For those that aren’t raidleading or tanking, it’s still useful besides spying on others. It can be configured just to show your buffs, and helps you buffing the right people by simple clicking your buffs in the main overview. CC breaks are also good to know if you’re a CC capable class. If you’re a dps druid it’s also interesting to get deathwarnings too, so you can quickly battleress f.e.

The operation

The main overview screen looks like this if you’ve got it full option:

This page shows the overview of all the information you can get about the current raid. It might look confusing, but once you know the reason for the way this is ordered, it’s get much easier to use.

The screen is split into 4 parts.

First part, the top row of buttons shows basic “readiness” problems, like people not in the same zone, people AFK, low durability, having useless aura’s, people using low level consumables or ammo, or people who are dead… Personally I think 2 things in this list don’t really belong there, but you can all change that.

The second part is a list of bars that show the health of the raid. Average health of tanks, average mana of healers, etc. Personally I only care about healer mana, and healers/tanks alive, but you can choose what you want to see from the configuration menu.

The third part is a grid of all the standard buffs, kings, mark ot wild, fortitude, seals, presences, etc.

The fourth and last part are the buffs that you would use for progression raids, and are interesting if you really want the best from your raid. These are basically consumable buffs like foodbuffs, elixirs/flasks, stuff you wouldn’t use in heroics f.e.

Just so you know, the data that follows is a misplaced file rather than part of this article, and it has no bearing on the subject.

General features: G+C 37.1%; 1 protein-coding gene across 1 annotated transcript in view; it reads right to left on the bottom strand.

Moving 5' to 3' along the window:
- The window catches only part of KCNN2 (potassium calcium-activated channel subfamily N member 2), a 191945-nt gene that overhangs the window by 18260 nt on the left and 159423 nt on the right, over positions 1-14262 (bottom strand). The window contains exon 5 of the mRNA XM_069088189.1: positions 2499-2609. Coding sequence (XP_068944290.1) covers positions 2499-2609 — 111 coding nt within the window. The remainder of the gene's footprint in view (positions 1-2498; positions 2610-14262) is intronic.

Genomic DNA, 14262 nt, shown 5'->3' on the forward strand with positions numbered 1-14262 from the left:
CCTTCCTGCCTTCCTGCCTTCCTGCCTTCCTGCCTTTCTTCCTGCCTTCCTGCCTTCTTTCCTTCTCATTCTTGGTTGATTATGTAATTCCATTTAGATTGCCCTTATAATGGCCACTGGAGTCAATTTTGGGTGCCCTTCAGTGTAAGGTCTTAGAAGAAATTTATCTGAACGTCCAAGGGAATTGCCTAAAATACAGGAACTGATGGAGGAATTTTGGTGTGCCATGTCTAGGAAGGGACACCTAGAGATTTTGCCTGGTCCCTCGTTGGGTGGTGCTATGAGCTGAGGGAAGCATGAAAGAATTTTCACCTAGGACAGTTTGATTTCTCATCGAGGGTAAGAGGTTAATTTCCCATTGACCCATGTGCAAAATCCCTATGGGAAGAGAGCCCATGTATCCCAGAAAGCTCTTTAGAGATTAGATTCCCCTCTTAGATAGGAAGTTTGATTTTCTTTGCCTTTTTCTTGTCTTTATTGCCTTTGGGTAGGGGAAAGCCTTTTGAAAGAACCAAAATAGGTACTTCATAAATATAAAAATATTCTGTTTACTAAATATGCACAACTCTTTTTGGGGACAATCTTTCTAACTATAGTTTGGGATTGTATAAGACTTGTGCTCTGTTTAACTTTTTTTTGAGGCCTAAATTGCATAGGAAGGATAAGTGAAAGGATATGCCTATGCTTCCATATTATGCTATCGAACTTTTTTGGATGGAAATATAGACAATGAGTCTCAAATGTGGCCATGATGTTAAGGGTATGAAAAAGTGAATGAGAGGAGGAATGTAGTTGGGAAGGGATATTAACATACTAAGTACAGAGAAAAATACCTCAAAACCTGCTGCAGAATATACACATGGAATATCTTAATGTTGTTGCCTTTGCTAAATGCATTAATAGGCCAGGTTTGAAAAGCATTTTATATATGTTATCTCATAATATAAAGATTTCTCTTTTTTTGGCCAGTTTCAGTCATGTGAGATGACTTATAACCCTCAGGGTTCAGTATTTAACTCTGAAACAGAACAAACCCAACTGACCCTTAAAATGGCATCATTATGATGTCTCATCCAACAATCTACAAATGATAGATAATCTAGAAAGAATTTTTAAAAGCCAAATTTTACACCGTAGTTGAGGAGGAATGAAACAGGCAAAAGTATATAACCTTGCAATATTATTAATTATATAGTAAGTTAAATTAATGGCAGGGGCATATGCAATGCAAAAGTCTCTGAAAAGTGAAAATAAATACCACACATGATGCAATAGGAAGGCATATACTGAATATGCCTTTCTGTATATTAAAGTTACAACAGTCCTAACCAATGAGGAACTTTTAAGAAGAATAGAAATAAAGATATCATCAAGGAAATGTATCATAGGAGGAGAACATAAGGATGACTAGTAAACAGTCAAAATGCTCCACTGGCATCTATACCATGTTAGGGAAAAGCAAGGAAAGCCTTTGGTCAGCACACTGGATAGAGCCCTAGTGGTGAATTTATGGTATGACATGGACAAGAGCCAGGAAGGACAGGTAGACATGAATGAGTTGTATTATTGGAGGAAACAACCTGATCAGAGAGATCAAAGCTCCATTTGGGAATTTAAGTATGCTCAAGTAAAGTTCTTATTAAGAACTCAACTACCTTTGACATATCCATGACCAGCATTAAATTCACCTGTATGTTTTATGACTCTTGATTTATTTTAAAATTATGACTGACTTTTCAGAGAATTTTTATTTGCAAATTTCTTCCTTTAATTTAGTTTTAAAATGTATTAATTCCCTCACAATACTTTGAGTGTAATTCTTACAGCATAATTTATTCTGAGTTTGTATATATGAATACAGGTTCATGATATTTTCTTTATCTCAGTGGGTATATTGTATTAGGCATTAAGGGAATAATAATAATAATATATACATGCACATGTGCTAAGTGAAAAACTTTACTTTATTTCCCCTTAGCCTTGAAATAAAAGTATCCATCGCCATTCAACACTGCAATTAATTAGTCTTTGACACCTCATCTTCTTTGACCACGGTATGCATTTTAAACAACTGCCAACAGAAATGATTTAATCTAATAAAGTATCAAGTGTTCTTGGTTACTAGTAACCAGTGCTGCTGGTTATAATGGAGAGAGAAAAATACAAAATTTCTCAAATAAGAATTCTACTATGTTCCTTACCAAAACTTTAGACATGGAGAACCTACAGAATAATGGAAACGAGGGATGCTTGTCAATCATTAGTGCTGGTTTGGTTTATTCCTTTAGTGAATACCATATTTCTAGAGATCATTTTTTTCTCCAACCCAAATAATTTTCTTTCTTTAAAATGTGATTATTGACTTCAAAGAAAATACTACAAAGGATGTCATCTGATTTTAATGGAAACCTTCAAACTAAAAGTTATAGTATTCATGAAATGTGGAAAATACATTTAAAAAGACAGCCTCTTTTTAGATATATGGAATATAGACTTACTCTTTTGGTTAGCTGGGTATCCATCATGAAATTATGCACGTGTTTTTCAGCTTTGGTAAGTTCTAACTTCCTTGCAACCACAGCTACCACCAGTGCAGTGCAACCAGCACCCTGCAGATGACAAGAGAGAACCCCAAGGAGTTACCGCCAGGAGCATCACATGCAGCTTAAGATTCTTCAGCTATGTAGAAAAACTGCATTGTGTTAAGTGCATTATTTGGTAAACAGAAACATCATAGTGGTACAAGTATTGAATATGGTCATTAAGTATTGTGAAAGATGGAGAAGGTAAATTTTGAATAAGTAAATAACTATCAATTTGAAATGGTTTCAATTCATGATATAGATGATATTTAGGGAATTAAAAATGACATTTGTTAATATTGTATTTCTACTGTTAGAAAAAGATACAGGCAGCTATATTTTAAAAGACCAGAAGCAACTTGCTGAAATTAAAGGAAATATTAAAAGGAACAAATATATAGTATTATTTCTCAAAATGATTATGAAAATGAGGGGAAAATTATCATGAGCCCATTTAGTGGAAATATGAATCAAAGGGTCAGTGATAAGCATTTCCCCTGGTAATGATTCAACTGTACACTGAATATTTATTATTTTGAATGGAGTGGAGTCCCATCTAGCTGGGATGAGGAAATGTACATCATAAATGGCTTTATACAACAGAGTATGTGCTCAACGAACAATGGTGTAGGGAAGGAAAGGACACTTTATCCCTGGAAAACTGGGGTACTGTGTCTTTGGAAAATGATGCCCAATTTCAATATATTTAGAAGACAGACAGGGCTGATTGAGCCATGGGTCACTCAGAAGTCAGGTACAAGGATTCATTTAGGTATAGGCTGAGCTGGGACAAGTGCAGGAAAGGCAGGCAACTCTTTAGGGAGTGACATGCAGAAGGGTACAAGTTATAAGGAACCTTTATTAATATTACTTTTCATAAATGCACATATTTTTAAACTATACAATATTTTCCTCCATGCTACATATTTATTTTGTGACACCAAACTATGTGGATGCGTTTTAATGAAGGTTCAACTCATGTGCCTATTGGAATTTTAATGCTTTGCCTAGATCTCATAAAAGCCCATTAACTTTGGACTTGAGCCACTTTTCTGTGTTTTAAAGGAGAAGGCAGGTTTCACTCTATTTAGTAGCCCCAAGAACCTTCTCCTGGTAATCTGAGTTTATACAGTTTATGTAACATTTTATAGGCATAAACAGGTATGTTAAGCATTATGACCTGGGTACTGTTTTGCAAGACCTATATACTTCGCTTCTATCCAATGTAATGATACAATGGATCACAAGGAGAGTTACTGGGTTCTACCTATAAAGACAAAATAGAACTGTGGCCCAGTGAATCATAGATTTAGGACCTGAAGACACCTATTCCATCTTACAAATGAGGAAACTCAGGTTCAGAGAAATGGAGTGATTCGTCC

The buffs have colors on them, these colors say something important about the buffs too:

  • Yellow means that somebody in the raid is missing this buff
  • Red means that somebody in the raid is missing a buff you’re responsible for
  • Blue means that you’re missing a buff that someone else is (or could be) responsible for.

You can configure click actions on these buttons. By default they are this:

  • Left click turns checking for the particular buff on and off
  • Right click buffs people if you’re capable of buffing it
  • Shift-Left click reports this to the raid chat (if you’ve got the authority to do so)
  • Ctrl-Left click whispers the buffers about what they forgot.

There are also 4 buttons. The scan button on top refreshes everything, nothing spectacular. The bottom 3 buttons are only usable if you have raidleader or assist status, and can be used to report to the raid about the missing buffs (if you don’t have this status, it can report to yourself only, but that’s a bit senseless, as you have the overview in front of you). The Trash and Boss button do basically the same, except that the Trash button ignores the fourth part of buffs. The Boss button shows everything. The R button is simply a readycheck.

Sometimes it’s a shame that it only allows you to report to the raid as leader/assist, especially in pugs. You can however always make it whisper to the responsible people what they’re forgot to do.


I forgot two windows that pop up if you press the little two arrows on top of the addon.

The left one gives an overview of your group, showing what specs and abilities the players have. Very useful to quickly see who are the tanks, healers, melee, and ranged dps, and what they bring to the raid in abilities.